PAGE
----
Google recently launched Made with Code, a 3-year $50mil. initiative to attract young women to be more excited about computer science and contribute to reducing the apparent gender gap in the tech industry. The company published its current status of diversity here at the end of May this year, saying “we’re the first to admit that Google is miles from where we want to be.”
Excerpt from a TechCrunch article:
The Made With Code website will offer resources and projects for kids to learn how to code, communities to discuss different lessons and projects with each other and mentors, as well as information about regional events. This is all in an effort to get women in the driver seat when it comes to the technology of the future.
Looking at the numbers, women have actually lost ground when it comes to getting Computer Science degrees in the U.S.
Google X EVP Megan Smith explained that there are a number of factors that can turn this around, all of which are well within our grasp. The first is to encourage young girls to try coding, even if the person doing the encouraging isn’t technical. “You don’t have to know how to code to encourage someone else to code.”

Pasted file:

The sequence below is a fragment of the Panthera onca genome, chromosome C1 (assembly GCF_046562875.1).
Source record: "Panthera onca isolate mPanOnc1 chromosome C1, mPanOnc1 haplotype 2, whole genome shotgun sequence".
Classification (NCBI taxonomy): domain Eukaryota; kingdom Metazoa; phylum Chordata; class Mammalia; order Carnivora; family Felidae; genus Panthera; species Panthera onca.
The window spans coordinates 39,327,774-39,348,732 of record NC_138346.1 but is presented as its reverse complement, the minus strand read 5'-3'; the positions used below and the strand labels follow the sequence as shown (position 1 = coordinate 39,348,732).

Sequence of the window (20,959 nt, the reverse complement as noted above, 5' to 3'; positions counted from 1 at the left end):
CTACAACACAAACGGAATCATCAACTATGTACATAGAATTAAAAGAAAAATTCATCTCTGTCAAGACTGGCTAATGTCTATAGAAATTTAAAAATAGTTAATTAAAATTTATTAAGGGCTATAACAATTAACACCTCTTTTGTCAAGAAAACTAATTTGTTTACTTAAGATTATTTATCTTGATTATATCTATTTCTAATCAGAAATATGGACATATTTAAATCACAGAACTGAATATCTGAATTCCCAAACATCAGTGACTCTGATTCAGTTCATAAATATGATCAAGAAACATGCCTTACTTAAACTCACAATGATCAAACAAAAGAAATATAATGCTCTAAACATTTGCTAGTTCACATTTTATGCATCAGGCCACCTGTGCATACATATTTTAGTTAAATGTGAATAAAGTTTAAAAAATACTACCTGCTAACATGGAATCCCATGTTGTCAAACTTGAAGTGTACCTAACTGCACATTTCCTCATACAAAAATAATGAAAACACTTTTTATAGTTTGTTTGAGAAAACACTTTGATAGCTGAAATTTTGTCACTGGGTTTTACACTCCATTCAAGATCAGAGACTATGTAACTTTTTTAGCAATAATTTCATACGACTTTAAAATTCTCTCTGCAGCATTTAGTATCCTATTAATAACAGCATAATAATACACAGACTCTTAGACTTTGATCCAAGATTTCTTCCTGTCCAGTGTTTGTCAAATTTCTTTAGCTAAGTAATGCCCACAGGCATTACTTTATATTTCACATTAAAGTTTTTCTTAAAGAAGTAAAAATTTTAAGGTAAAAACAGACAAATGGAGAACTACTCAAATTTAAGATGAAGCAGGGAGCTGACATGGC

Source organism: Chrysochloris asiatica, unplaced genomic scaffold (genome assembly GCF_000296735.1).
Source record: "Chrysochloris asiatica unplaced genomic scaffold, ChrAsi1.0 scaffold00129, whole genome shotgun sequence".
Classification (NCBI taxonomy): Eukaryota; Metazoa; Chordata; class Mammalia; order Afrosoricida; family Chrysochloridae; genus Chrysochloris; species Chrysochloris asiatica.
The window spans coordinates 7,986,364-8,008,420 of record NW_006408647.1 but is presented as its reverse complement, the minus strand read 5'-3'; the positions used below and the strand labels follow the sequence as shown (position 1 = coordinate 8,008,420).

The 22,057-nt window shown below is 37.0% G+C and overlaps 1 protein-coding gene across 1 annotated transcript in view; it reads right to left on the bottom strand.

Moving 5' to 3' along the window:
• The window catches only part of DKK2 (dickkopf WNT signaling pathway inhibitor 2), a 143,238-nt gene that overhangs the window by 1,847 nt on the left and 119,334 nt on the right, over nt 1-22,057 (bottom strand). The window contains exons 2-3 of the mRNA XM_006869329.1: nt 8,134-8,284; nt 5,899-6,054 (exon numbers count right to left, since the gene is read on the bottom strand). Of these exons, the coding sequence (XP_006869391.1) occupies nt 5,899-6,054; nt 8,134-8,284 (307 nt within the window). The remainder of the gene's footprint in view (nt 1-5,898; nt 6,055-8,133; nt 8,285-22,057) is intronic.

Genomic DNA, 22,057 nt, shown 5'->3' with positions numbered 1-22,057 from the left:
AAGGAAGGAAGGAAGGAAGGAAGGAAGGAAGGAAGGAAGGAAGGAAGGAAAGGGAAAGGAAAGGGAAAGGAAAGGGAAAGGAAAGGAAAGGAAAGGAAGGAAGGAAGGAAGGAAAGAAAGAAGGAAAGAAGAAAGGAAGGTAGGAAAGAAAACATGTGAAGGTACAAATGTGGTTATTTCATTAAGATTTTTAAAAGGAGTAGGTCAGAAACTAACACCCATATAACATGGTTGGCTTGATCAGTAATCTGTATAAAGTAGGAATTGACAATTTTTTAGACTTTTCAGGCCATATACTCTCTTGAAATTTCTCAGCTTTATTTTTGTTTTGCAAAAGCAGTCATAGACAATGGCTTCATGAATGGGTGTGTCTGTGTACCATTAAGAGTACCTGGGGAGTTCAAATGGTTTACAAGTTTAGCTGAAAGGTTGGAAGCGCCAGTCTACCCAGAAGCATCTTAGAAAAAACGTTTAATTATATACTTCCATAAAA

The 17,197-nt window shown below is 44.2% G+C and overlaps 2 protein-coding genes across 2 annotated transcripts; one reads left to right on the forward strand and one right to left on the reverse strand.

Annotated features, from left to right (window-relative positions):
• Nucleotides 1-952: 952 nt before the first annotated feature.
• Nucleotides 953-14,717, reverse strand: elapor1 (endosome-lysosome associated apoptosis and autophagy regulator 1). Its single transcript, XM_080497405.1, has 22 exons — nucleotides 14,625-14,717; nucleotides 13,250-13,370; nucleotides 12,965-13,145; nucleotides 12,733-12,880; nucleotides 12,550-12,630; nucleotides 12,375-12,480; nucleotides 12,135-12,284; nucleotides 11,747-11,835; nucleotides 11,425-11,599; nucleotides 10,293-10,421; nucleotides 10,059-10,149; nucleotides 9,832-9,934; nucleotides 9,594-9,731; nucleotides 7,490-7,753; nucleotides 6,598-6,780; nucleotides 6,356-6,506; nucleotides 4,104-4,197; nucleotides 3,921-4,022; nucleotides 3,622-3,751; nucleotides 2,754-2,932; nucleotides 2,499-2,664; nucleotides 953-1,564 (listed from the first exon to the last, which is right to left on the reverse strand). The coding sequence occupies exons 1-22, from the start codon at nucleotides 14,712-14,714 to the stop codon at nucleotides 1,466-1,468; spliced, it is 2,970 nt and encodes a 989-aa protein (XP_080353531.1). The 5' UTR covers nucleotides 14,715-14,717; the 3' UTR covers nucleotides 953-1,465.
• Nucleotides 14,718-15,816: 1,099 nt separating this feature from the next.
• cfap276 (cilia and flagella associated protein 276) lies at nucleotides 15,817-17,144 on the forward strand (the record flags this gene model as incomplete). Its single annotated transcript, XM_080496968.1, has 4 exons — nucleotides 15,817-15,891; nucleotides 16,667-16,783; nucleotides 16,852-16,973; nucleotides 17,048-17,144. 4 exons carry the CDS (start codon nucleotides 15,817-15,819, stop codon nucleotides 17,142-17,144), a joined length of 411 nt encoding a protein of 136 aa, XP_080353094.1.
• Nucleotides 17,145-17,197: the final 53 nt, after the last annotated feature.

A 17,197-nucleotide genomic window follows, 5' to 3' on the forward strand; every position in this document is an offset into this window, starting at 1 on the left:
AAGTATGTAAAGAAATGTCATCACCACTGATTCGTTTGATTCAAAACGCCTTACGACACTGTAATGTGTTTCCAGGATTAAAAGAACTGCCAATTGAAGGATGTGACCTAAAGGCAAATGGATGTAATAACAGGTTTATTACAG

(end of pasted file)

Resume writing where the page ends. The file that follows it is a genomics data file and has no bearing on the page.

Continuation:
The discussion on women in tech and engineering has been going on for a bit, and according to this Quartz article which quotes the data based on a public Google Spreadsheet, “tech companies employ an average of 12.33% women engineers.” (note: the companies appear to be mostly American, if not all.)
Is this a problem? Yes. Now approximately half of university students are women for most institutions, if not more. Choosing non-engineering and science discipline is not a problem per se, but the deeper societal issue is the way that we program (no pun intended) girls since they are young, telling them that they are not good at numbers and sciences and not believing in them, consciously and unconsciously. Lacking women’s representation (along with other minorities in terms of race, sexual orientation, age, etc.) is likely to lead to lack of their presence in creative process, decision making and corporate/organizational culture, not to mention that it is more likely to have sexist environments (read this NYT article discussing sexism in tech world).
So for now, I do applaud Made with Code initiative and am very keen on observing the progress. I would be curious to know other countries’ cases, such as India where institutions like the prestigious IIT are producing massive number of talented engineers (and not to forget the discussions on gender violence and sexism are actively happening throughout the country).